Last week I purchased a packet of "Thermilate" insulating paint additive. This cost AU$43.64 from The Natural Pain Place in Newton Sydney. The packet holds about one litre of white power and is intended to be added to four litres of paint. The power consists of what are claimed to be small hollow ceramic spheres, which contain a partial vacuum and therefore have a high insulation value. The effectiveness of this material for insulation has been called into question, but my intention was to try using the reflective properties of the material for a projection screen painted onto a wall. This was after the failure of my attempt using White Knight "Reflect-All" light reflective paint.
However, Christmas intervened before I could try the paint as a screen. I had far more of the paint additive than needed for tests. There was a small concrete deck to be painted before a Christmas party, and the additive was gritty, so I used some of it as a non-slip additive for the deck paint.
The material has a chalky texture and I was worried it would not mix well with the oil based heavy duty deck paint I was using. But it mixed in easily. The resulting paint was of a different consistency with the grit clearly visible in the paint.
The paint when on well using an ordinary roller. However, when it dried there were white chalky streaks visible in the high gloss dark green paint, showing the individual roller marks. Also the paint was a noticeably lighter colour that the original. The paint also had a slight white sheen, which was not really wanted for a deck, but indicates it may work well for a projections screen.
I found that by using a cross hatch pattern with the roller for a second coat, I was able to get an acceptable finish with the paint. The white chalky patches were still visible, but broken up in a random pattern were aesthetically pleasing on the slightly rough finish of the concrete deck. Glossy dark green paint must be about the hardest to hide the white additive in and, if used with typical a semi-mat off white paint, the additive should not be visible.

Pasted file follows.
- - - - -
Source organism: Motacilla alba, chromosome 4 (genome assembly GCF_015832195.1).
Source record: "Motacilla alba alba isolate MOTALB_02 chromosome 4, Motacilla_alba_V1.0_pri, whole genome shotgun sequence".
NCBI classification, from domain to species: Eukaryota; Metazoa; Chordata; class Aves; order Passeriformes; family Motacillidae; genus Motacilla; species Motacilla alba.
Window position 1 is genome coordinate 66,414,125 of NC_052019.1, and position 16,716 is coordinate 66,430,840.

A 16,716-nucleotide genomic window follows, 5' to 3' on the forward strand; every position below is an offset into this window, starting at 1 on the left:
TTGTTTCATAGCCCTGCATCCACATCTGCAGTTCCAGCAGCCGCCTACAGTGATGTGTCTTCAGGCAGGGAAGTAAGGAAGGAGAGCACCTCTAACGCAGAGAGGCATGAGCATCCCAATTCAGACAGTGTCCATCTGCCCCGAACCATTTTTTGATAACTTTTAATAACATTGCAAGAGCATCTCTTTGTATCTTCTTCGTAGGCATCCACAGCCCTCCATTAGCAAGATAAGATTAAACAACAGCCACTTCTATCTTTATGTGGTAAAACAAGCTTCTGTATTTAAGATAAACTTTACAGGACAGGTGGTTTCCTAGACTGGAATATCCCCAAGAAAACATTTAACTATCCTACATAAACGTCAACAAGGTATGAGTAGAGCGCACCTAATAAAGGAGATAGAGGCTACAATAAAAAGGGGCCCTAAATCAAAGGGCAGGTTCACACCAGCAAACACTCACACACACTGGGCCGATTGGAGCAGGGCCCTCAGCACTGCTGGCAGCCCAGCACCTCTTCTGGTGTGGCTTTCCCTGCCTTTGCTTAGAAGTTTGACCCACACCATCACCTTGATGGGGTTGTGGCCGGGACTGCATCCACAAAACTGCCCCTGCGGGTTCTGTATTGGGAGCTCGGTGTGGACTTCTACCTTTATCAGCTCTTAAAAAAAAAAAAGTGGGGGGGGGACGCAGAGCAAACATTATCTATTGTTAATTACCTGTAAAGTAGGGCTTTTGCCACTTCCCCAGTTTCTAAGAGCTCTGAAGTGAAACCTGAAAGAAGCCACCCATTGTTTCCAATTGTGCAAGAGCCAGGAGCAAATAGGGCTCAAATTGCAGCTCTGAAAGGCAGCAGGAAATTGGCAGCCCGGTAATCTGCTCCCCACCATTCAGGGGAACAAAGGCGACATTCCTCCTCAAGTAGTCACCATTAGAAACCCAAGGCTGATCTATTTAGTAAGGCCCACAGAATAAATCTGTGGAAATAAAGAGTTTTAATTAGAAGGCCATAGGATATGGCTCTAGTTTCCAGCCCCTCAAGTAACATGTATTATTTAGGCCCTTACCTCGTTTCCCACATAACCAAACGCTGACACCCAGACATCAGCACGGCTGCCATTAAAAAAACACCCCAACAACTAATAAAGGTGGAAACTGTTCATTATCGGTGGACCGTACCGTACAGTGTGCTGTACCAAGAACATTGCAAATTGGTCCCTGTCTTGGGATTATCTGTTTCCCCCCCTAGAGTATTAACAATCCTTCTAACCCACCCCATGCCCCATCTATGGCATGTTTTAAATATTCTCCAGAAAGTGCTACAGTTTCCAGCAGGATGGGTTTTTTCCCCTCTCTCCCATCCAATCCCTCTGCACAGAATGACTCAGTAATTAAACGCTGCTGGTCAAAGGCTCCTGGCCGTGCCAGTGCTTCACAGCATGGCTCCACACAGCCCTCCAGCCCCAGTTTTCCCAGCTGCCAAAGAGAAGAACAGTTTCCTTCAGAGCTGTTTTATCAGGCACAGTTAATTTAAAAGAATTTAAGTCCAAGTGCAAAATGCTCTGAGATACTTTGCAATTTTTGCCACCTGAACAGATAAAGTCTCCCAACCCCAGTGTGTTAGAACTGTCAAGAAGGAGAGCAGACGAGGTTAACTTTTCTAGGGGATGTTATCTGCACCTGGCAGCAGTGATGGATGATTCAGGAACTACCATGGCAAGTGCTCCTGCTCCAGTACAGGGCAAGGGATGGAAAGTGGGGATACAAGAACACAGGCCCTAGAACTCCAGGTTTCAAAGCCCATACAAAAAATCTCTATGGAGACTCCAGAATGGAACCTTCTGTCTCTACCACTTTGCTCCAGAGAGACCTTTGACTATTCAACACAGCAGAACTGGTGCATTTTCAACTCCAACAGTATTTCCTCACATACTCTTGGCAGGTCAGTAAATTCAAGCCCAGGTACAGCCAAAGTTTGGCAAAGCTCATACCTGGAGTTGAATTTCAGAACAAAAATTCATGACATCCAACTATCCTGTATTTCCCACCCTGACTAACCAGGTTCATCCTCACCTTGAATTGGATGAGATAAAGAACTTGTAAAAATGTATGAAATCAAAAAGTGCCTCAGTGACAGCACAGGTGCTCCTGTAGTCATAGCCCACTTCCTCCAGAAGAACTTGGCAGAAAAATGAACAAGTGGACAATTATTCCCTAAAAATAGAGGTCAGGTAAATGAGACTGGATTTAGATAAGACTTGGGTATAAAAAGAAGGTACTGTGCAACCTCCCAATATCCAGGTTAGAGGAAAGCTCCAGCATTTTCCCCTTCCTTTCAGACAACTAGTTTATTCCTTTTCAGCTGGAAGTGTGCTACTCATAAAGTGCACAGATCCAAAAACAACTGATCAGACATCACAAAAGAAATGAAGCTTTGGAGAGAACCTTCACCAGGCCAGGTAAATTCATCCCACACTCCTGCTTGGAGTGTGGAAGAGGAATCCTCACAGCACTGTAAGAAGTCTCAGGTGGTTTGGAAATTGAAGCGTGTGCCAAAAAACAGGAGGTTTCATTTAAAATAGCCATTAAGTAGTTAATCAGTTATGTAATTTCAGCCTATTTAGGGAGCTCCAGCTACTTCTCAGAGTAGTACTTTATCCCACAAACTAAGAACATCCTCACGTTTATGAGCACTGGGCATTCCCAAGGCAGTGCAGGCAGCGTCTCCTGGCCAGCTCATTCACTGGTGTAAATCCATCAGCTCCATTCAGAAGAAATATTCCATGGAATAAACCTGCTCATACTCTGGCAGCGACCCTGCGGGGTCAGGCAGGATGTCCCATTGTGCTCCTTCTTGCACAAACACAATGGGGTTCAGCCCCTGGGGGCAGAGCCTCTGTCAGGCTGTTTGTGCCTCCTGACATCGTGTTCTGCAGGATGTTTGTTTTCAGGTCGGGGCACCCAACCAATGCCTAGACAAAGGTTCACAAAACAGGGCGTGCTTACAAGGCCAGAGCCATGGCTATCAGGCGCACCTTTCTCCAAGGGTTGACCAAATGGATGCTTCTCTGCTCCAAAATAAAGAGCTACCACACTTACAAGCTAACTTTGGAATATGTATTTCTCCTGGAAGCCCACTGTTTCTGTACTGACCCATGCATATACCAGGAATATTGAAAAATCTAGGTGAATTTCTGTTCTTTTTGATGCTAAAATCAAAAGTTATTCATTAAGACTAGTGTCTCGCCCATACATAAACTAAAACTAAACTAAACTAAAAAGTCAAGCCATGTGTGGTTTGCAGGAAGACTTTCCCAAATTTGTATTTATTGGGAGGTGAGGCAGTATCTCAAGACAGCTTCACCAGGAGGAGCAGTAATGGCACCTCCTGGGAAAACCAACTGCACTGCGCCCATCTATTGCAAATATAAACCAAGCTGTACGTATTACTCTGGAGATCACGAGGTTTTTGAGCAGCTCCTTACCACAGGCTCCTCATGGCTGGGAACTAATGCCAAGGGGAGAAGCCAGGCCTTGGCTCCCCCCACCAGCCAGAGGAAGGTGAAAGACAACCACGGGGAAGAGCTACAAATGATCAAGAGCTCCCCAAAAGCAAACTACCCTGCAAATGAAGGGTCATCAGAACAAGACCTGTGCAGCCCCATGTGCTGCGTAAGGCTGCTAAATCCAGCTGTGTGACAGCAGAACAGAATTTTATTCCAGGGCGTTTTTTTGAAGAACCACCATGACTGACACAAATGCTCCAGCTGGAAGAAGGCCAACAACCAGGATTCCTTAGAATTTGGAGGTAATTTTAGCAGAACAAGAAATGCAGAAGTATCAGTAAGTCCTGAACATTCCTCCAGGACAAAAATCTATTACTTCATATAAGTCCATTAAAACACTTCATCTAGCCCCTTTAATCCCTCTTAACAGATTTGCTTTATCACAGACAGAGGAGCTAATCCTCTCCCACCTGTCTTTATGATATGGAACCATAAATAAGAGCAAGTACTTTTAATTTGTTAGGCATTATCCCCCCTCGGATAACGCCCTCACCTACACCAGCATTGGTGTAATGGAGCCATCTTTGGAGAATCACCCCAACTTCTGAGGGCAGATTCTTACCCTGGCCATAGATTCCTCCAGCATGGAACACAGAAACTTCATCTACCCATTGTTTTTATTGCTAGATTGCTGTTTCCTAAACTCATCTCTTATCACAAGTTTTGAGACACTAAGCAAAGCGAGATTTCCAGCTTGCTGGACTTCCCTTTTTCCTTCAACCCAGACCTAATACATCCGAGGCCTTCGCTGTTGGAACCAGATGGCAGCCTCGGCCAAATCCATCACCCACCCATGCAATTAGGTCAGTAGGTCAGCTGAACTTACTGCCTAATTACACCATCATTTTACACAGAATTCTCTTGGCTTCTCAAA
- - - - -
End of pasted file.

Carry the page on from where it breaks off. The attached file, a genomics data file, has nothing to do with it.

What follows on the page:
The additive provided a very good non-slip surface and is comparable in price to the grit additives sold for paint. The surface felt less cold than untreated paint on the same concrete, suggesting that the additive has some insulating effect.
The insulation claims for the material appear excessive and not credible. However, tere have been some independent tests which suggest some value for the material. Assuming the packet contains 1 litre of power, dispersed in 4 litres of paint this would cover about 10 square metres of wall (assuming two coats), forming a layer about 0.1 mm thick. The spheres would have to have exceptional insulating properties for a layer this thin to have a insulating value comparable to conventional insulation, which is hundreds of times thicker.
However, in situations where no conventional insulation can be installed, the paint may have some value, as discussed in Paul Teather's 2004 thesis: "A study of Ceramic Microsphere Insulation with a consideration of the wider implications". Applying insulation is a complex business, whereas adding the powder to paint is not. As an example if there is an uninsulated solid brick or concrete wall, any insulation would be better than none. However, it is not clear if this additive is much more effective than just a thicker layer of paint.